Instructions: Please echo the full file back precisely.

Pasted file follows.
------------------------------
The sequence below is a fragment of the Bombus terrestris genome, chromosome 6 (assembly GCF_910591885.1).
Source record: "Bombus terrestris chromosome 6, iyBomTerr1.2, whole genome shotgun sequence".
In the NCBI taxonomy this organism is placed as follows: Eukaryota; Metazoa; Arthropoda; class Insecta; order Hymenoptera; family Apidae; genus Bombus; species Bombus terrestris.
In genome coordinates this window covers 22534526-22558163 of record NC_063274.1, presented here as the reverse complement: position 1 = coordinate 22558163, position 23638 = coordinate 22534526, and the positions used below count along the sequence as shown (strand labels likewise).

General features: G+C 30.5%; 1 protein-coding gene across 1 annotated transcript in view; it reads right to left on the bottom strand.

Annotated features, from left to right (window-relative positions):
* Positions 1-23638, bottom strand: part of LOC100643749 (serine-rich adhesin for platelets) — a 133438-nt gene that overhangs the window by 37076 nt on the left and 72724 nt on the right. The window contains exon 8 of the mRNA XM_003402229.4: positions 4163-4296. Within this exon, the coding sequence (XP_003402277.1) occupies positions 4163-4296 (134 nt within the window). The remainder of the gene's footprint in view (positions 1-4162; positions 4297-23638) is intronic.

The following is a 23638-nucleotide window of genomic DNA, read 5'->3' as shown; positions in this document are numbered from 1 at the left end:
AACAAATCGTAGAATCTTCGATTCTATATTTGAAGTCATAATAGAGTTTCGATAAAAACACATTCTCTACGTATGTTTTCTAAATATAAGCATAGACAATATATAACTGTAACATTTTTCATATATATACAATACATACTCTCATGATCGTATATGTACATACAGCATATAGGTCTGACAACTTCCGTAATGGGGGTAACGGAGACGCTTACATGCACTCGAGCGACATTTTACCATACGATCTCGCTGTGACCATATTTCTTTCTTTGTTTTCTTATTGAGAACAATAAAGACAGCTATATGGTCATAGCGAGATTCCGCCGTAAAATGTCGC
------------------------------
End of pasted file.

The sequence below is a fragment of the Bombus terrestris genome, chromosome 6 (assembly GCF_910591885.1).
Source record: "Bombus terrestris chromosome 6, iyBomTerr1.2, whole genome shotgun sequence".
In the NCBI taxonomy this organism is placed as follows: Eukaryota; Metazoa; Arthropoda; class Insecta; order Hymenoptera; family Apidae; genus Bombus; species Bombus terrestris.
In genome coordinates this window covers 22534526-22558163 of record NC_063274.1, presented here as the reverse complement: position 1 = coordinate 22558163, position 23638 = coordinate 22534526, and the positions used below count along the sequence as shown (strand labels likewise).

General features: G+C 30.5%; 1 protein-coding gene across 1 annotated transcript in view; it reads right to left on the bottom strand.

Annotated features, from left to right (window-relative positions):
* Positions 1-23638, bottom strand: part of LOC100643749 (serine-rich adhesin for platelets) — a 133438-nt gene that overhangs the window by 37076 nt on the left and 72724 nt on the right. The window contains exon 8 of the mRNA XM_003402229.4: positions 4163-4296. Within this exon, the coding sequence (XP_003402277.1) occupies positions 4163-4296 (134 nt within the window). The remainder of the gene's footprint in view (positions 1-4162; positions 4297-23638) is intronic.

The following is a 23638-nucleotide window of genomic DNA, read 5'->3' as shown; positions in this document are numbered from 1 at the left end:
AACAAATCGTAGAATCTTCGATTCTATATTTGAAGTCATAATAGAGTTTCGATAAAAACACATTCTCTACGTATGTTTTCTAAATATAAGCATAGACAATATATAACTGTAACATTTTTCATATATATACAATACATACTCTCATGATCGTATATGTACATACAGCATATAGGTCTGACAACTTCCGTAATGGGGGTAACGGAGACGCTTACATGCACTCGAGCGACATTTTACCATACGATCTCGCTGTGACCATATTTCTTTCTTTGTTTTCTTATTGAGAACAATAAAGACAGCTATATGGTCATAGCGAGATTCCGCCGTAAAATGTCGC